Her mastery of language, eye for detail, and refusal of the obvious make all of the essays, written during the height of the ’60s and into the ’70s, essential documents of their time and of our society. It makes no difference what subject she examines, even unlikely ones, like Hollywood or shopping malls or the establishment of high-occupancy vehicle lanes in Los Angeles. But where Didion excelled, and where many—I warn you all now—will find her extremely problematic, is her description of ’60s America as a country not breaking out of its shackles but descending into chaos.
For Didion, the representative event of the new America being born was the Manson murders, the low point of the decade elevated to an archetypal moment. Student radicals are mocked, their posturing interpreted as ultimately meaningless, their college occupations empty, for “disorder was its own point.” A fundraising event held at the home of Sammy Davis Jr. is ridiculed as mercilessly for its vapidity as Tom Wolfe’s account of a different event in Radical Chic. The music played there is mocked as “not 1968 rock but the kind of jazz people used to have on their record players when everyone who believed in the Family of Man bought Scandinavian stainless-steel flatware and voted for Adlai Stevenson.”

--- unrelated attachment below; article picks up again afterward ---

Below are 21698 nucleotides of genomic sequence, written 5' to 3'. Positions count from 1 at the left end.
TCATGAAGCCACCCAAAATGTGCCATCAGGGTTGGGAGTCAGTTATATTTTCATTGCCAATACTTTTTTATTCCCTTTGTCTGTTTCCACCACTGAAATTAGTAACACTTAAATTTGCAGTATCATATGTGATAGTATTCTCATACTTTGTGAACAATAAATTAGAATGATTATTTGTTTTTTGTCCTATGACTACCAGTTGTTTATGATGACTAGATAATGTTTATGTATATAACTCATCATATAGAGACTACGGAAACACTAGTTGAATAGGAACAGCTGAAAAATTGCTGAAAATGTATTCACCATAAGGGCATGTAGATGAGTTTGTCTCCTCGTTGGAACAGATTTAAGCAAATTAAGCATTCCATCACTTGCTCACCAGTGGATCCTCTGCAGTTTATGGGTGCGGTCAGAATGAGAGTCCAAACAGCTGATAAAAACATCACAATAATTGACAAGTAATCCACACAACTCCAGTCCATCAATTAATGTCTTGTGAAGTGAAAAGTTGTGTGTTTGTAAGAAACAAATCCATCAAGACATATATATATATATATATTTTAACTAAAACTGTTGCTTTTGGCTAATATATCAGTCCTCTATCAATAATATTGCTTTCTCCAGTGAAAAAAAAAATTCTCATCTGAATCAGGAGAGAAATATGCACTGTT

All of this is relatively light compared to her attacks on the still-young women’s movement. Didion rejects the notion that women are protesting their status in society: “But of course something other than an objection to being ‘discriminated against’ was at work here, something other than an aversion to being ‘stereotyped’ in one’s sex role. Increasingly it seems that the aversion was to adult sexual life itself: how much cleaner to stay forever children.”
Any magazine editor who published these words today would be unemployed by day’s end. Didion would later write about political issues from a slightly different viewpoint, and do so brilliantly. But the heart of Didion, why she is still necessary, is for her tonic effect, for her illusionless vision of humanity. She was part of a generation, that, as she wrote, “lived with the ambiguity of belonging to a generation distrustful of political highs,” of experiencing “the political irrelevancy of growing up convinced that the heart of darkness lay not in some error of social organization but in man’s own blood.” We all need a dose of Didion, those who refuse ambiguity most of all.